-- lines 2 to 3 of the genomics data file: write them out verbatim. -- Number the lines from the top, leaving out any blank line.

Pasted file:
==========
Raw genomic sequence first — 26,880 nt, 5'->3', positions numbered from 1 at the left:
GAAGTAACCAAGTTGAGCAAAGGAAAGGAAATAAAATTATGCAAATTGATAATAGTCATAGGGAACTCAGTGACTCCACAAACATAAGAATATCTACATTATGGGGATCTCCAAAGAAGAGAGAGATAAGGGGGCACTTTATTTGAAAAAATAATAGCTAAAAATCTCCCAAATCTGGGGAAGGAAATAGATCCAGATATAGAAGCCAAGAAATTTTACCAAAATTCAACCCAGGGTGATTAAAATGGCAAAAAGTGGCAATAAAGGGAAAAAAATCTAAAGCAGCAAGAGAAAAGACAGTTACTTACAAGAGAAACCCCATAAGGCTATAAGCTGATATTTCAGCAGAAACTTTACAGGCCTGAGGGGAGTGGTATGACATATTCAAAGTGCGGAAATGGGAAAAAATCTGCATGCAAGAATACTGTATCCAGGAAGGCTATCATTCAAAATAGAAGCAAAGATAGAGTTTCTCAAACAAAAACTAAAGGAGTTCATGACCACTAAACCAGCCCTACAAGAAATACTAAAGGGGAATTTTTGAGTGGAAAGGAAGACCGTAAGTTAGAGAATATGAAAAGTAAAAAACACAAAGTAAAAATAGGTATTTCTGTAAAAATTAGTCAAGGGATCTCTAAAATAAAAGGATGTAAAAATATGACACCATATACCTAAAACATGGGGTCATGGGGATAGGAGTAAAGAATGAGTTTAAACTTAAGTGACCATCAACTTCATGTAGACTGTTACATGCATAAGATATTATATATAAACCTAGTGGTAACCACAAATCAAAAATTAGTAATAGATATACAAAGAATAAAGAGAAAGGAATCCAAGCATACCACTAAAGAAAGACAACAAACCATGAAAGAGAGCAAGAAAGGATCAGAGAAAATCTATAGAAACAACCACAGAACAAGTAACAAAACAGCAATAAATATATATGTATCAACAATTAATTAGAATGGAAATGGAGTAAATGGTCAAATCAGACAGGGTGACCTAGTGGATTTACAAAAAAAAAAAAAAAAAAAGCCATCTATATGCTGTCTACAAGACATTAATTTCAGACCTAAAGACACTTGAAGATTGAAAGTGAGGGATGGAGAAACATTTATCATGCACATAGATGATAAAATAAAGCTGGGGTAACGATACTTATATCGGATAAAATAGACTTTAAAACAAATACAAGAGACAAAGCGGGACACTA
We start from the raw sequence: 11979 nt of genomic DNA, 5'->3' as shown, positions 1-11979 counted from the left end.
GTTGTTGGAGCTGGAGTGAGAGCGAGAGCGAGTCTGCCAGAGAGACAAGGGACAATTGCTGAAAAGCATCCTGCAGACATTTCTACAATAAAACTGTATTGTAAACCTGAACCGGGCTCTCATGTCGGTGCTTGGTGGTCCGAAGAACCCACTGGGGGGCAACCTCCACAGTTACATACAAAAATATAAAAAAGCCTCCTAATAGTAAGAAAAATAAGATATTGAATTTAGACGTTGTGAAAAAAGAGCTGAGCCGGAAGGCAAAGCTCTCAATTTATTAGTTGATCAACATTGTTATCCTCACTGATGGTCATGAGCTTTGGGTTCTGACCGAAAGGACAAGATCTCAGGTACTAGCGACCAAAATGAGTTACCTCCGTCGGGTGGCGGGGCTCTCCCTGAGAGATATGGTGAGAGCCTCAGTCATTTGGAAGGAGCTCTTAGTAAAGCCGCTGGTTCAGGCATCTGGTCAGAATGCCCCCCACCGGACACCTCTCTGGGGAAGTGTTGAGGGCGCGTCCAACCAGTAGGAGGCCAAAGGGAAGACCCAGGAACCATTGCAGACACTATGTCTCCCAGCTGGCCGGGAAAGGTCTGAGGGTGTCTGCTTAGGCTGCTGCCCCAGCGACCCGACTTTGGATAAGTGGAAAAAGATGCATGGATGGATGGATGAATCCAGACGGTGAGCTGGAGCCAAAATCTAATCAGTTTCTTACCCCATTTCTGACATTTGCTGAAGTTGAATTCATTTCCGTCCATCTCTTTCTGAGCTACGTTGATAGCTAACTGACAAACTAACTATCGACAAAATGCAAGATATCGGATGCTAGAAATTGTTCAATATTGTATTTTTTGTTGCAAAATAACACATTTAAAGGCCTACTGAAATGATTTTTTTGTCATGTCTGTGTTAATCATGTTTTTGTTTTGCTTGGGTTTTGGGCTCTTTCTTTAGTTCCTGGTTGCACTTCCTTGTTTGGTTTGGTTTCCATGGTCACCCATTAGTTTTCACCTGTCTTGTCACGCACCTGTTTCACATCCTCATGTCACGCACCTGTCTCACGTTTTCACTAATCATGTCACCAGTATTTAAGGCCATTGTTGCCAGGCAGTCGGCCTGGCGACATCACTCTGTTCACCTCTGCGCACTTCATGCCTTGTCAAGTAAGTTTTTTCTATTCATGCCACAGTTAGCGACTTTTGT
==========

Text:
GAAGTAACCAAGTTGAGCAAAGGAAAGGAAATAAAATTATGCAAATTGATAATAGTCATAGGGAACTCAGTGACTCCACAAACATAAGAATATCTACATTATGGGGATCTCCAAAGAAGAGAGAGATAAGGGGGCACTTTATTTGAAAAAATAATAGCTAAAAATCTCCCAAATCTGGGGAAGGAAATAGATCCAGATATAGAAGCCAAGAAATTTTACCAAAATTCAACCCAGGGTGATTAAAATGGCAAAAAGTGGCAATAAAGGGAAAAAAATCTAAAGCAGCAAGAGAAAAGACAGTTACTTACAAGAGAAACCCCATAAGGCTATAAGCTGATATTTCAGCAGAAACTTTACAGGCCTGAGGGGAGTGGTATGACATATTCAAAGTGCGGAAATGGGAAAAAATCTGCATGCAAGAATACTGTATCCAGGAAGGCTATCATTCAAAATAGAAGCAAAGATAGAGTTTCTCAAACAAAAACTAAAGGAGTTCATGACCACTAAACCAGCCCTACAAGAAATACTAAAGGGGAATTTTTGAGTGGAAAGGAAGACCGTAAGTTAGAGAATATGAAAAGTAAAAAACACAAAGTAAAAATAGGTATTTCTGTAAAAATTAGTCAAGGGATCTCTAAAATAAAAGGATGTAAAAATATGACACCATATACCTAAAACATGGGGTCATGGGGATAGGAGTAAAGAATGAGTTTAAACTTAAGTGACCATCAACTTCATGTAGACTGTTACATGCATAAGATATTATATATAAACCTAGTGGTAACCACAAATCAAAAATTAGTAATAGATATACAAAGAATAAAGAGAAAGGAATCCAAGCATACCACTAAAGAAAGACAACAAACCATGAAAGAGAGCAAGAAAGGATCAGAGAAAATCTATAGAAACAACCACAGAACAAGTAACAAAACAGCAATAAATATATATGTATCAACAATTAATTAGAATGGAAATGGAGTAAATGGTCAAATCAGACAGGGTGACCTAGTGGATTTACAAAAAAAAAAAAAAAAAAAGCCATCTATATGCTGTCTACAAGACATTAATTTCAGACCTAAAGACACTTGAAGATTGAAAGTGAGGGATGGAGAAACATTTATCATGCACATAGATGATAAAATAAAGCTGGGGTAACGATACTTATATCGGATAAAATAGACTTTAAAACAAATACAAGAGACAAAGCGGGACACTA
We start from the raw sequence: 11979 nt of genomic DNA, 5'->3' as shown, positions 1-11979 counted from the left end.